At the Arete Luncheon, brothers and friends gathered to award several notable alumni with the SigEp Citation in honor of their professional accomplishments. Fraternity officials were on hand to present the Citation recipients with their awards and share highlights of their careers with the audience. Recipients participated in a panel discussion that drew out the stories and wisdom from their wealth of experience.
Past Grand President Garry Kief, Southern California ’70, presented the SigEp Citation to Romero Britto, Miami (Florida) Renaissance.
Britto, an artist and founder of the Happy Art Movement, has exhibited in museums and galleries in more than 120 countries. His art contains a lively fusion of bright colors and whimsical patterns and first gained public attention as part of Absolut Vodka’s widely popular Absolut Art campaign in 1988.
Other brands, including Mattel and Coca-Cola, took notice and commissioned works for their own ads. His art is also widely collected, with Britain’s Prince Charles and Super Bowl champ Tom Brady among the many fans who’ve purchased pieces.
Britto’s public art installations in New York’s JFK Airport, London’s Hyde Park and other locations around the world have brought joy to millions of people as they go about their everyday activities. His popularity has made Britto the most widely licensed artist in history, with images of his art found on everything from watches to neckties to a limited-edition Monopoly game.
“At the end of the day, you can teach someone all kinds of skills, but you can’t teach somebody to be honest or kind — all the beautiful things we want in a friend or a coworker,” Britto said. “Once you have that, people get inspired, and they want to be with you, and they want to promote you.”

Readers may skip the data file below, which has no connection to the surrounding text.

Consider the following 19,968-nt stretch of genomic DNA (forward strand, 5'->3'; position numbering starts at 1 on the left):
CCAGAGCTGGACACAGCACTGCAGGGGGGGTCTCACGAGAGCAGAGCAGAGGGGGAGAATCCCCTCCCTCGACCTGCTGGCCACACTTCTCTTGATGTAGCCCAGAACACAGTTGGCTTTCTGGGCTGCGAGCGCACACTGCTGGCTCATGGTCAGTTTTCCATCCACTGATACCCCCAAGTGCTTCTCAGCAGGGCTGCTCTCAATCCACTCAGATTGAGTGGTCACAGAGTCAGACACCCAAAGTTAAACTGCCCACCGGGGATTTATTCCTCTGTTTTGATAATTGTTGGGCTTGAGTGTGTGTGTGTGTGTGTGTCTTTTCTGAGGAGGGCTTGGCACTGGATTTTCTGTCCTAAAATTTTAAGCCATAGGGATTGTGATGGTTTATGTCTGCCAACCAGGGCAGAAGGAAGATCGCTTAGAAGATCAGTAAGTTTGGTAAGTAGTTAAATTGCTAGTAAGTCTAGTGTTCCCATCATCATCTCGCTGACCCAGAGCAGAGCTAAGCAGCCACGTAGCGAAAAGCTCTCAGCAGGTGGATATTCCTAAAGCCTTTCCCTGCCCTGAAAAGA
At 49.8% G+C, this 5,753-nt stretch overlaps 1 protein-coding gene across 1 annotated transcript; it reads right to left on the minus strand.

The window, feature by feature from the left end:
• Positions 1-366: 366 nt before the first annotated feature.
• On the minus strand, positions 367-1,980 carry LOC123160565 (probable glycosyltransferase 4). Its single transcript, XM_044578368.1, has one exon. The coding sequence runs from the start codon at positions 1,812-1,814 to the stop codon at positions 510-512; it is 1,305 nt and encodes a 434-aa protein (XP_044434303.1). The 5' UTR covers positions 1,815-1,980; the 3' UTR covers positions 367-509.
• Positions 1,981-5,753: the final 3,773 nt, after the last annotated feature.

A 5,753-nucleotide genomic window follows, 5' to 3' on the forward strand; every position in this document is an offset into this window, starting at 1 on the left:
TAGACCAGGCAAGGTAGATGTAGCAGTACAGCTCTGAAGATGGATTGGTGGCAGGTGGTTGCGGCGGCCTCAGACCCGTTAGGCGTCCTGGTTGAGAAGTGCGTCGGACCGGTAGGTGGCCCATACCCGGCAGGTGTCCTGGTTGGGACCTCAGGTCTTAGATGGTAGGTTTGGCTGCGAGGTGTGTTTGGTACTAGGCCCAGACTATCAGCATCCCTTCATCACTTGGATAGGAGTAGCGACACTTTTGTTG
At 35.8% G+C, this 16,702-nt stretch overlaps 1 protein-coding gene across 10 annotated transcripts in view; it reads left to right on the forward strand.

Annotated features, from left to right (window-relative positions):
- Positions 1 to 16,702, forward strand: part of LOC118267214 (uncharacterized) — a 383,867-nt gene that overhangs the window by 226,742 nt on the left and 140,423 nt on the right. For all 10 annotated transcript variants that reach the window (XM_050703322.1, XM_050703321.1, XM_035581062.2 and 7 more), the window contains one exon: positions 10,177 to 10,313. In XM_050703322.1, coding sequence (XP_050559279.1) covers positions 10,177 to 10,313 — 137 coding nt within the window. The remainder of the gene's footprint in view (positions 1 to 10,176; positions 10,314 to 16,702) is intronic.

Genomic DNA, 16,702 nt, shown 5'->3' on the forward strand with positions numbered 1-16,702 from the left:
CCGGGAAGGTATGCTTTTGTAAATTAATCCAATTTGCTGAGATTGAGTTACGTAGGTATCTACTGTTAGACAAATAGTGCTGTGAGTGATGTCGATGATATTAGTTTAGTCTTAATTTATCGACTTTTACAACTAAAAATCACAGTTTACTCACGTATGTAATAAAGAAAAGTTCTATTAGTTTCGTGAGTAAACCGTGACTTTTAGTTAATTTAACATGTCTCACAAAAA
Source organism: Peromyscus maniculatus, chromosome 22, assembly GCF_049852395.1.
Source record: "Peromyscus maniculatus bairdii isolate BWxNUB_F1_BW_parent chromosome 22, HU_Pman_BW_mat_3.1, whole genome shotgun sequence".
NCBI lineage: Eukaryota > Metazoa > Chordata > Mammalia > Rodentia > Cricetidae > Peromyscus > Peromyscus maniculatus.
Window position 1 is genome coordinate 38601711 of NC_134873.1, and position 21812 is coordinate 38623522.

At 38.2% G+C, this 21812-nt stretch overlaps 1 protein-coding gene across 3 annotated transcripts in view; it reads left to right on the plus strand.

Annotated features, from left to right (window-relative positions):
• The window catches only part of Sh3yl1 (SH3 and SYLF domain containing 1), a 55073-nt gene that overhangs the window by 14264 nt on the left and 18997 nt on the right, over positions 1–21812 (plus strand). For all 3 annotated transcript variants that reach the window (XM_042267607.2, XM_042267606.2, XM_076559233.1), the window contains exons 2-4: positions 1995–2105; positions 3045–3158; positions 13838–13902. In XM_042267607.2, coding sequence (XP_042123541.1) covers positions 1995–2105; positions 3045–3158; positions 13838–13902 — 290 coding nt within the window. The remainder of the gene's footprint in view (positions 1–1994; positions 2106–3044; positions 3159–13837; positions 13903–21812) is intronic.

Citation recipient Dr. Jeffrey Dugas, North Carolina State ’90, was introduced by Educational Foundation Trustee Dr. Grant Buttram, North Carolina State ’93.
An orthopedic surgeon, Dugas is one of the country’s most sought-after experts on sports injuries and has operated on professional, college and high school athletes. He has innovated the field, developing an alternative to Tommy John surgery that can cut rehab and recovery time in half for athletes sidelined with debilitating elbow injuries. He also volunteers as the team physician for Troy University and as medical director for USA Cheer.
In addition to running a thriving medical practice, Dugas is also an entrepreneur. He and a partner founded Dread River Distilling Co., the largest distillery in Alabama. The facility produces a variety of small-batch craft spirits and also serves as an event space.
During the pandemic, Dugas shifted from producing beverages to making alcohol-based hand sanitizer and cleaning solutions. He gave the products away to assist local health care facilities and essential businesses.
“The foundation of our clinic is focusing on the outcome,” Dugas said. “That sets a bar in our profession, and it’s the same in a chapter on campus. Guarantee the outcome for a young brother who is going to join — don’t settle for anything less than an experience that is so good.”
After finding personal commonalities with each other recipient, Dugas said, “It’s amazing how little it takes to find connection between brothers, even though the four of us have never met.”